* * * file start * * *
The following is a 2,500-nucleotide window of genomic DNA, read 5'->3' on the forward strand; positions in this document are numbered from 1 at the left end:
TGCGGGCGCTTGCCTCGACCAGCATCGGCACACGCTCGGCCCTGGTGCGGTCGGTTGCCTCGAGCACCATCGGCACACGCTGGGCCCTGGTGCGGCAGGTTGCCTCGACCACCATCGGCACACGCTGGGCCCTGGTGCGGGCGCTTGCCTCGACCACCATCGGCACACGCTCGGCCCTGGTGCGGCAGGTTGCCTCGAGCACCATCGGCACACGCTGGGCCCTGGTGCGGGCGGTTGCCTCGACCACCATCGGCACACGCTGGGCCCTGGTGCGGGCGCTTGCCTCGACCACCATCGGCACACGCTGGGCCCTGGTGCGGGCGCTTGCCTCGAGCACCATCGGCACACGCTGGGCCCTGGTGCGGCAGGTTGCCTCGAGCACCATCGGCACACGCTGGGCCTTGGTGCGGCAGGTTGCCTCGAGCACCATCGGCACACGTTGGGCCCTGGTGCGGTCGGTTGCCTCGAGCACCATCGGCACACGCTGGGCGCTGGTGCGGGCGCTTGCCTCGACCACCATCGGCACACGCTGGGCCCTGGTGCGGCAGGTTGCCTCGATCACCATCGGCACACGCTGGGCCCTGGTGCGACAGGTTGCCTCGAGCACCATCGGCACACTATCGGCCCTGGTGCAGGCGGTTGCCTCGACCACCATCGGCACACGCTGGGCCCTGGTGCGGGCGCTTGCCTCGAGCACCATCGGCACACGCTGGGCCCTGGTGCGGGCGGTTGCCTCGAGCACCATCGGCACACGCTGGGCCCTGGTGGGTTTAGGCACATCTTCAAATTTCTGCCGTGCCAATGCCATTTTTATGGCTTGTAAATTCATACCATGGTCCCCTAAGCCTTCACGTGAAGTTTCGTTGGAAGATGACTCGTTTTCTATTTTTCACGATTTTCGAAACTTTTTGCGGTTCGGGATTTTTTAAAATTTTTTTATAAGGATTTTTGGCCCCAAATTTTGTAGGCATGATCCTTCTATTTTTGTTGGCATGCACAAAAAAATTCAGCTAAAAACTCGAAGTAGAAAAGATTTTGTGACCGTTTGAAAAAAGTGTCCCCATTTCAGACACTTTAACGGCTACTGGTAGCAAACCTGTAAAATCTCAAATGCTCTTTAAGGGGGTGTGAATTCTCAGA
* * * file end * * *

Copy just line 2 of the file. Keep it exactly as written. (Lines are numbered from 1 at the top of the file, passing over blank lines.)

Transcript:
TGCGGGCGCTTGCCTCGACCAGCATCGGCACACGCTCGGCCCTGGTGCGGTCGGTTGCCTCGAGCACCATCGGCACACGCTGGGCCCTGGTGCGGCAGGTTGCCTCGACCACCATCGGCACACGCTGGGCCCTGGTGCGGGCGCTTGCCTCGACCACCATCGGCACACGCTCGGCCCTGGTGCGGCAGGTTGCCTCGAGCACCATCGGCACACGCTGGGCCCTGGTGCGGGCGGTTGCCTCGACCACCATCGGCACACGCTGGGCCCTGGTGCGGGCGCTTGCCTCGACCACCATCGGCACACGCTGGGCCCTGGTGCGGGCGCTTGCCTCGAGCACCATCGGCACACGCTGGGCCCTGGTGCGGCAGGTTGCCTCGAGCACCATCGGCACACGCTGGGCCTTGGTGCGGCAGGTTGCCTCGAGCACCATCGGCACACGTTGGGCCCTGGTGCGGTCGGTTGCCTCGAGCACCATCGGCACACGCTGGGCGCTGGTGCGGGCGCTTGCCTCGACCACCATCGGCACACGCTGGGCCCTGGTGCGGCAGGTTGCCTCGATCACCATCGGCACACGCTGGGCCCTGGTGCGACAGGTTGCCTCGAGCACCATCGGCACACTATCGGCCCTGGTGCAGGCGGTTGCCTCGACCACCATCGGCACACGCTGGGCCCTGGTGCGGGCGCTTGCCTCGAGCACCATCGGCACACGCTGGGCCCTGGTGCGGGCGGTTGCCTCGAGCACCATCGGCACACGCTGGGCCCTGGTGGGTTTAGGCACATCTTCAAATTTCTGCCGTGCCAATGCCATTTTTATGGCTTGTAAATTCATACCATGGTCCCCTAAGCCTTCACGTGAAGTTTCGTTGGAAGATGACTCGTTTTCTATTTTTCACGATTTTCGAAACTTTTTGCGGTTCGGGATTTTTTAAAATTTTTTTATAAGGATTTTTGGCCCCAAATTTTGTAGGCATGATCCTTCTATTTTTGTTGGCATGCACAAAAAAATTCAGCTAAAAACTCGAAGTAGAAAAGATTTTGTGACCGTTTGAAAAAAGTGTCCCCATTTCAGACACTTTAACGGCTACTGGTAGCAAACCTGTAAAATCTCAAATGCTCTTTAAGGGGGTGTGAATTCTCAGA